Clive shares his thoughts on how he'd vote in State & local elections....if he had a vote!
Here at iSoS we view ourselves as 'Independents' and despise partisan politics. Yet at election time democracy, by definition, means choosing one party or individual over another. At least if you have a vote it does. I don't even though I pay taxes. That's another story - see my earlier blog https://www.insearchofsanity.org/blogs/taxation-without-representation-is-tyranny-thats-a-real-political-opportunity.
Most importantly we urge our listeners and readers, hell we urge everyone who can, to exercise their democratic right and vote. As Independents, we vote based on the evidence of outcomes and values that align with our own, rather than tribal loyalty.
So it's time to make a choice. As you consider who to vote for at State, County & City level, here is what I am thinking about. Remember, it is perfectly reasonable to vote one ticket nationally and another locally.
So let's think about the 'state' of California?
Clive checks in from his home on Zanzibar.
Salamu (Swahili for Greetings) from Zanzibar, an island off the coast of Tanzania best known as the birthplace of Freddie Mercury, where we are bathed blissfully in sunshine, trade winds and best of all, mask free.
While many countries in Africa locked down, Tanzania realised very quickly that with a median age of 20, half that of Europe, the cure being worse than the disease would be an inevitable consequence of shutting down the economy. They kept their economy open.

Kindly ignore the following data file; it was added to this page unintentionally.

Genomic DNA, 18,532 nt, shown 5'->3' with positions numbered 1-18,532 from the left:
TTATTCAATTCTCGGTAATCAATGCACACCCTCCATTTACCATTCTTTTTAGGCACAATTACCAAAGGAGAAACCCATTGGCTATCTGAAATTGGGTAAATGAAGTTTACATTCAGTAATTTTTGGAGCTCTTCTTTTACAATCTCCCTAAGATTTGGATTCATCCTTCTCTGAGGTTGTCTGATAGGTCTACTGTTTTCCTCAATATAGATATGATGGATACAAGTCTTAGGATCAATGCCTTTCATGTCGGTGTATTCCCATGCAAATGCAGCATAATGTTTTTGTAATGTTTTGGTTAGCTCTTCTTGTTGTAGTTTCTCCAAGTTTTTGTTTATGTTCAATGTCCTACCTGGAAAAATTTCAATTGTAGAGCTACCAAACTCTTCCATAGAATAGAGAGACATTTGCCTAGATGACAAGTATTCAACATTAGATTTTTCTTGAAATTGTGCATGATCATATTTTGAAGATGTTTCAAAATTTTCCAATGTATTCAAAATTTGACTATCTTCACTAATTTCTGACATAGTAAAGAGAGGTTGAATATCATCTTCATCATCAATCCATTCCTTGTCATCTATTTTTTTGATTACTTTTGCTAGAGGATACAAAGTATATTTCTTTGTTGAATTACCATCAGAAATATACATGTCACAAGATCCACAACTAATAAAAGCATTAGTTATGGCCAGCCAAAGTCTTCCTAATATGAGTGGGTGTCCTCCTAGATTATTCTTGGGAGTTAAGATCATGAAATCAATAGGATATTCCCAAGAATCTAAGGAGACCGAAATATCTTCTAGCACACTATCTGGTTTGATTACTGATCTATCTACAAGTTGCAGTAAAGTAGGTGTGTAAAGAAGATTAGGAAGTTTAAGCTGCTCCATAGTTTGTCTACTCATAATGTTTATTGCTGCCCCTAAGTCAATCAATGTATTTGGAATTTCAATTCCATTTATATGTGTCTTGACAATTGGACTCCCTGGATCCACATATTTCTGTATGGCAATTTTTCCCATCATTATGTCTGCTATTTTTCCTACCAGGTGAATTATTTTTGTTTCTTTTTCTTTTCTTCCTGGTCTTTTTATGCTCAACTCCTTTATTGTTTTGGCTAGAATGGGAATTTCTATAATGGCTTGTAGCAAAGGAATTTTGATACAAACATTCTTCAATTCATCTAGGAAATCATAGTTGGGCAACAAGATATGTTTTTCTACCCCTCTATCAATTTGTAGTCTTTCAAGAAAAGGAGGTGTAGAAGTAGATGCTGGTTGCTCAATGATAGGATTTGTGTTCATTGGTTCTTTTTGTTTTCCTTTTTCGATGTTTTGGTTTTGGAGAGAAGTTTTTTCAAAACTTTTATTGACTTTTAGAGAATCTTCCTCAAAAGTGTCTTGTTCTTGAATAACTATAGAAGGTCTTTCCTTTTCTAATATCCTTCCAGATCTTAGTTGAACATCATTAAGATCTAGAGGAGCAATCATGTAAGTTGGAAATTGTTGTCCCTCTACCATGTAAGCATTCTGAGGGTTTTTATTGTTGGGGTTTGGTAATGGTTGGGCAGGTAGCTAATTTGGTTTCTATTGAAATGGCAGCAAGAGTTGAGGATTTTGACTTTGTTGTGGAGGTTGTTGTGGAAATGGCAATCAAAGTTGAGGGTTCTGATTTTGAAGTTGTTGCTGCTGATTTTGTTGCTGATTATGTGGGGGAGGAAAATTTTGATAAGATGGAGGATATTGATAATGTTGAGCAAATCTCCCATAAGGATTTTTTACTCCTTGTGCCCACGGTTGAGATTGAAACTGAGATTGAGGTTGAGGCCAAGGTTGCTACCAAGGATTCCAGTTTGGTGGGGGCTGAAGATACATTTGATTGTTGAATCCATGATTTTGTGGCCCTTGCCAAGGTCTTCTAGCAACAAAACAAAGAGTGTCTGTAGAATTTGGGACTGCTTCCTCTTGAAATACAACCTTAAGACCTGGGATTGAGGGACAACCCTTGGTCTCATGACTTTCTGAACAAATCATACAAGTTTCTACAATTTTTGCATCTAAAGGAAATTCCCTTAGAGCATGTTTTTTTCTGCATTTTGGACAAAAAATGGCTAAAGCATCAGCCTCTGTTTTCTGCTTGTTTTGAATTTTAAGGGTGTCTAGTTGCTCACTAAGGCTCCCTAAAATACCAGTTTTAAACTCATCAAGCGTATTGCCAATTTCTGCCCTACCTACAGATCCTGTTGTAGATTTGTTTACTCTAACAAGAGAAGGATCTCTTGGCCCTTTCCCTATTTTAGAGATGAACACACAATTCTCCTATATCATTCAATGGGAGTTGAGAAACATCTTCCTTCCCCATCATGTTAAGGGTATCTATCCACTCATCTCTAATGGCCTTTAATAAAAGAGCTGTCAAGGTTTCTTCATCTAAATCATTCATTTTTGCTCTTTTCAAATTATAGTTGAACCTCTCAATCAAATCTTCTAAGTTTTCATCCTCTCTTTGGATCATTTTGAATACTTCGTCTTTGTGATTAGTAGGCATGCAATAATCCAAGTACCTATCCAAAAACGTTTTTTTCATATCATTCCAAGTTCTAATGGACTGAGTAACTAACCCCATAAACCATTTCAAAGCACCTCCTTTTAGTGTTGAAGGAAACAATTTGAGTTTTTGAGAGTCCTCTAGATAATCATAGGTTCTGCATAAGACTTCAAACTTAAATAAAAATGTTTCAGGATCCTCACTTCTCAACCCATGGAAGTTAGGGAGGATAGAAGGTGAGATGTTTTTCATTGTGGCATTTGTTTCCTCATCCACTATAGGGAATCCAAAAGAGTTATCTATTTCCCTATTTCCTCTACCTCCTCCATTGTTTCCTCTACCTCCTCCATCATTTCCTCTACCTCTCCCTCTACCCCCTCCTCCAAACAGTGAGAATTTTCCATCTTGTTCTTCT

It was a wise decision. In a country of 56 million people, only 516 cases of CV19 have been registered and 21 deaths. Given that there is no formal healthcare reporting system, it is inevitable that these numbers are under-reported. However, as 2.5 million people die every year in Africa from another infectious disease (Tuberculosis), the Tanzanian Government and healthcare community thankfully enjoy a sense of context about risk management sadly lacking among the bureaucrats and government advisers our taxes pay for.
Mark considers the news that the 'California Ethnic Studies' curriculum is back and coming to a classroom near you soon.
A little over a year ago California’s Assembly passed an ethnic studies bill, AB 331, and handed it off to California’s Education Department (CED) to write and deliver the curriculum. The CED did just that, and then attempted to get it adopted by quickly and very quietly soliciting public comments just after the school year ended when parents were less likely to be paying attention.
Did you hear about it? Probably not.